Recent stories in the New York Times (see Secret U.S. Endorsement of Severe Interrogations (October 4, 2007) and Debate Erupts on Techniques Used by C.I.A. (October 5, 2007)) make it clear that the Bush administration does not want to allow any meaningful public debate on the proper treatment of detainees.
In August of 2002, the Department of Justice produced what has come to be known as the "torture memo," which concluded that deliberately inflicting pain on a detainee was not "torture" unless the pain was equivalent to "organ failure" or “even death.” According to the NY Times, there was also a separate memorandum that described specific approved techniques.
The "torture memo" was officially withdrawn by the Department of Justice in 2004, after the original author (John Yoo) had left the Department, and after news of the content of the memo had become public. The Department of Justice then put on its website a very sanctimonious opinion titled "Legal Standards Applicable under 18 U.S.C. §§ 2340-2340A" that declared torture to be "abhorrent" and explained the meaning of terms such as "severe pain," but only in the most general way and without ever referring to any specific way of inflicting pain.
That much has been public knowledge for some time. What is news is that in 2005, after Alberto Gonzales became Attorney General, the Department issued a new, secret memorandum, again approving the infliction of physical and psychological pain. According to the NY Times, this new memorandum specifically approved not only the use of slapping, cold temperatures, sleep deprivation, loud music, and waterboarding, but allowed these techniques to be used in combinations. So it might be possible to slap around a detainee, put him in a 50 degree cell for a few hours with "music" so loud he couldn't sleep even if he could stop shivering, and then, if he does fall asleep, wake him up for some waterboarding, followed by more slapping.
(Incidentally, the NY Times and other sources continue to refer to waterboarding as "simulated drowning" or "making the subject think he is drowning." Let's be clear. Someone subject to waterboarding really is drowning. They cannot breathe, and will suffocate unless the waterboarding stops. The only difference between waterboarding and the cruel, crude, medieval practice of "dunking" is that, during waterboarding, no water can get into the victim's mouth or nose. Big deal.)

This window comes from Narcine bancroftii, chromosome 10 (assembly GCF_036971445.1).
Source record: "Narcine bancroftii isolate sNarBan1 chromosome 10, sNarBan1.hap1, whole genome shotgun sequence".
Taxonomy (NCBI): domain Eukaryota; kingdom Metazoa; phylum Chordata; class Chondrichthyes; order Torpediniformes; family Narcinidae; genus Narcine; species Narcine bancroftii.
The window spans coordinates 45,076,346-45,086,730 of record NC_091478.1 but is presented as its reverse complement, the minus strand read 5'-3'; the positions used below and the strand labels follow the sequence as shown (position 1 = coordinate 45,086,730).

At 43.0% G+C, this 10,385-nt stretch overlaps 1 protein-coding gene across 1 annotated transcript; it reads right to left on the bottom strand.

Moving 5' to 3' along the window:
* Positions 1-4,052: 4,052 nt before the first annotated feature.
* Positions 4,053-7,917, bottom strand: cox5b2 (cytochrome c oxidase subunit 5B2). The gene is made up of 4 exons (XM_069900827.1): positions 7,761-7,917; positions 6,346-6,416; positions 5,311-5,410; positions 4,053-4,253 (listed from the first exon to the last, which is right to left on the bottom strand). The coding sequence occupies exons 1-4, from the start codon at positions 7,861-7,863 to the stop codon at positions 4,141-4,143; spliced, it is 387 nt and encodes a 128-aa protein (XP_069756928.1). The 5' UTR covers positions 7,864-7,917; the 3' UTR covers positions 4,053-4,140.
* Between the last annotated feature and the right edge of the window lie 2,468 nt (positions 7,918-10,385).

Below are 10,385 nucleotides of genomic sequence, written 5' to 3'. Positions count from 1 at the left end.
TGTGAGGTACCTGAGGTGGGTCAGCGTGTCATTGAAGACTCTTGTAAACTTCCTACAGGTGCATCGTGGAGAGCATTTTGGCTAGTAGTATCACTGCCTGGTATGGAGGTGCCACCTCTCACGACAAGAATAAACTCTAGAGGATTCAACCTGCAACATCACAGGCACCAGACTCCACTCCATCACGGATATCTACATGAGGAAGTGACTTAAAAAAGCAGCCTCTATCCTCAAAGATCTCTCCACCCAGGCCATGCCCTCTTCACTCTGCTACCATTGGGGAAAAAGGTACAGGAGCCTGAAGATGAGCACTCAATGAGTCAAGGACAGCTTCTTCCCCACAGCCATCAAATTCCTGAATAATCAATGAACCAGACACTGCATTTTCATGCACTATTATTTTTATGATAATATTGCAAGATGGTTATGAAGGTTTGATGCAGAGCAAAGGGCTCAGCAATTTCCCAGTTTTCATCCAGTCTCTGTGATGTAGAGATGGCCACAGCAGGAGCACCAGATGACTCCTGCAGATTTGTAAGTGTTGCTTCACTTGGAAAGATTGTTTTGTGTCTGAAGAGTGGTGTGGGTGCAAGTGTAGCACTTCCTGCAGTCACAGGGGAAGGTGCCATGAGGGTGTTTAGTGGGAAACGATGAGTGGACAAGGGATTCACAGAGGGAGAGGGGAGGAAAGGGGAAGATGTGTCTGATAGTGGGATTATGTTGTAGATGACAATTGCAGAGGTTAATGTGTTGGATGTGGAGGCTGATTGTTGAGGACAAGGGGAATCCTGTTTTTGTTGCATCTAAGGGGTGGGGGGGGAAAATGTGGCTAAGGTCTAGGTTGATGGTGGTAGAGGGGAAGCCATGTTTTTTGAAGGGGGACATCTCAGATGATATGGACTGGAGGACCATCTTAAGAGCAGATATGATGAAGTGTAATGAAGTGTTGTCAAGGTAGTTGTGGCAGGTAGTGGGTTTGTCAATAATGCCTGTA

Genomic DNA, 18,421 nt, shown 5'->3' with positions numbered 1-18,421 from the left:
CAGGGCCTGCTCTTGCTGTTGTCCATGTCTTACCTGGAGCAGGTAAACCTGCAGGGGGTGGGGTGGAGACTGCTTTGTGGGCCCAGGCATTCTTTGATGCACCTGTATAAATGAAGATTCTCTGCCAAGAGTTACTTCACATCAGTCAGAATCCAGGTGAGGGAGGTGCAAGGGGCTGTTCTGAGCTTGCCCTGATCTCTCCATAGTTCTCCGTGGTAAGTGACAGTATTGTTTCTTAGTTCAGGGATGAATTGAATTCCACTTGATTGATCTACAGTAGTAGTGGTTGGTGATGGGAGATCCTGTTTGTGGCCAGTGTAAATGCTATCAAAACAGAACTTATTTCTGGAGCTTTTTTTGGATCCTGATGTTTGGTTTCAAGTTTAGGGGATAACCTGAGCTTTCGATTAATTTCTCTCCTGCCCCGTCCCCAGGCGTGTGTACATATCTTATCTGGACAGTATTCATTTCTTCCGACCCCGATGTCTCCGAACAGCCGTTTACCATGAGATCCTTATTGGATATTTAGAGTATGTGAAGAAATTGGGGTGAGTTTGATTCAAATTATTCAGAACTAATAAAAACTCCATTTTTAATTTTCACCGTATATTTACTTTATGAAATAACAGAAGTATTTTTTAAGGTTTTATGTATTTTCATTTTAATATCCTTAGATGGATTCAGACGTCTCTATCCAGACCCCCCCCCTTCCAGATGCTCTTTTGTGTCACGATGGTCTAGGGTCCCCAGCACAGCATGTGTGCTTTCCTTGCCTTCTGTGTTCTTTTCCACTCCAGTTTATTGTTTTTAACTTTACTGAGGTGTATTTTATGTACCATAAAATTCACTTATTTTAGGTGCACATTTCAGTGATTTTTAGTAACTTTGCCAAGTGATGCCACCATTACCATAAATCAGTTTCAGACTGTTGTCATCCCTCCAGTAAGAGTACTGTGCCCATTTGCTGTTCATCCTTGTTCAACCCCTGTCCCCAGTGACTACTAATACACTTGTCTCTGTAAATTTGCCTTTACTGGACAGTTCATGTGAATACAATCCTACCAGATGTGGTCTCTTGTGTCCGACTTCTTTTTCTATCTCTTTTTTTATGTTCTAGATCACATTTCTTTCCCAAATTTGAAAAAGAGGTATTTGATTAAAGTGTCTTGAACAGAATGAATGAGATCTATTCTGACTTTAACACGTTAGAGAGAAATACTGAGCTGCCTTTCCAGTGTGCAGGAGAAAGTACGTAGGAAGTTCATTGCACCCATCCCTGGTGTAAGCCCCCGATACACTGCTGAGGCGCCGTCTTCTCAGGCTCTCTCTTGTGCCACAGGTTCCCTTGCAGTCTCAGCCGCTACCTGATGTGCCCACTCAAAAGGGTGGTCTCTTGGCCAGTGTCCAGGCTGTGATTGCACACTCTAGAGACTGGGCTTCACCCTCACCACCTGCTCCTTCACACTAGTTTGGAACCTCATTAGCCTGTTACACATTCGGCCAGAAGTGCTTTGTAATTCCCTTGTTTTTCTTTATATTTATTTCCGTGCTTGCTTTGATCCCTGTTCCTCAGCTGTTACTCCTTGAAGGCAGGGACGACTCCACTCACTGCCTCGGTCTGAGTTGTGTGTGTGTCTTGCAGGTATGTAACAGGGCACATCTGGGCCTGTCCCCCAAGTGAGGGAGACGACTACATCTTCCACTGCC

Okay, so combinations of slapping, cold temperatures, and waterboarding might not be "torture." But then Congress upped the ante, enacting the Detainee Treatment Act of 2005 and making it a crime for detainees to be subject to "cruel, inhuman or degrading treatment." Well, guess what? Then the Department of Justice declared (secretly) that the same things that they had decided weren't torture weren't even "cruel, inhuman or degrading." According to the NY Times, another secret memorandum was issued by the Department of Justice in late 2005 that reached that very conclusion.
And now, many members of Congress are upset to learn that the Department of Justice has a practice of issuing memos saying that the laws Congress has enacted don't mean what Congress thought they meant and without telling Congress that. (Which Congress should have expected, given that Bush had attached a "signing statement" to the Detainee Treatment Act of 2005 saying that he would ignore the act if he thought he had the constitutional authority to do so. See "Clarification" in this blog.)
And the response by the White House? White House press secretary Dana Perino refused to identify or discuss any specific techniques but declared that "any procedures that they use" are "tough, safe, necessary and lawful." (The "tough" I believe.)
So there you have it. Congress can pass any law it wants regarding "torture" or "cruel, inhuman or degrading treatment," and those laws don't really mean anything because the lawyers in the Department of Justice (who are appointed by the President, remember) get to define what is meant by "torture" and "cruel, inhuman or degrading treatment" and the President doesn't need to tell us (or Congress) what these definitions are.